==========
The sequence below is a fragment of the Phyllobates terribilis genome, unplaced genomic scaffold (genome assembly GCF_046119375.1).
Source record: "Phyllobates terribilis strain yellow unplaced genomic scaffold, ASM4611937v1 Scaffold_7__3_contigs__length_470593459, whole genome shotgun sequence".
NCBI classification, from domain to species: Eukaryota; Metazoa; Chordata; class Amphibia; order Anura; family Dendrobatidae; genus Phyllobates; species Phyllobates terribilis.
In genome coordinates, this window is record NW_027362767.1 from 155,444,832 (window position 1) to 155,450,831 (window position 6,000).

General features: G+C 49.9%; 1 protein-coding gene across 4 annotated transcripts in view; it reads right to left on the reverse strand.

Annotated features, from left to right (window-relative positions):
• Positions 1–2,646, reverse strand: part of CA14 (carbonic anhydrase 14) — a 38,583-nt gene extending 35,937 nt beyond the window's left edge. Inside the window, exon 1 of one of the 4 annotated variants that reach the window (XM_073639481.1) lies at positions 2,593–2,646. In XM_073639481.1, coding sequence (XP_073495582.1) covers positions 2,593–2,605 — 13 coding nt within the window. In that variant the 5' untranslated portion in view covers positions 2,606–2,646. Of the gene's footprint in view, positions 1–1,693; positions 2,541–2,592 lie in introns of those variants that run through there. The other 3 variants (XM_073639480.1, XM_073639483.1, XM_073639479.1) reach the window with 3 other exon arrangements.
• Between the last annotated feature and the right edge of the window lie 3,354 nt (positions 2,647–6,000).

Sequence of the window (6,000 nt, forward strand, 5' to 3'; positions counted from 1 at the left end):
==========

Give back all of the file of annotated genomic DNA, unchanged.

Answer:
The sequence below is a fragment of the Phyllobates terribilis genome, unplaced genomic scaffold (genome assembly GCF_046119375.1).
Source record: "Phyllobates terribilis strain yellow unplaced genomic scaffold, ASM4611937v1 Scaffold_7__3_contigs__length_470593459, whole genome shotgun sequence".
NCBI classification, from domain to species: Eukaryota; Metazoa; Chordata; class Amphibia; order Anura; family Dendrobatidae; genus Phyllobates; species Phyllobates terribilis.
In genome coordinates, this window is record NW_027362767.1 from 155,444,832 (window position 1) to 155,450,831 (window position 6,000).

General features: G+C 49.9%; 1 protein-coding gene across 4 annotated transcripts in view; it reads right to left on the reverse strand.

Annotated features, from left to right (window-relative positions):
• Positions 1–2,646, reverse strand: part of CA14 (carbonic anhydrase 14) — a 38,583-nt gene extending 35,937 nt beyond the window's left edge. Inside the window, exon 1 of one of the 4 annotated variants that reach the window (XM_073639481.1) lies at positions 2,593–2,646. In XM_073639481.1, coding sequence (XP_073495582.1) covers positions 2,593–2,605 — 13 coding nt within the window. In that variant the 5' untranslated portion in view covers positions 2,606–2,646. Of the gene's footprint in view, positions 1–1,693; positions 2,541–2,592 lie in introns of those variants that run through there. The other 3 variants (XM_073639480.1, XM_073639483.1, XM_073639479.1) reach the window with 3 other exon arrangements.
• Between the last annotated feature and the right edge of the window lie 3,354 nt (positions 2,647–6,000).

Sequence of the window (6,000 nt, forward strand, 5' to 3'; positions counted from 1 at the left end):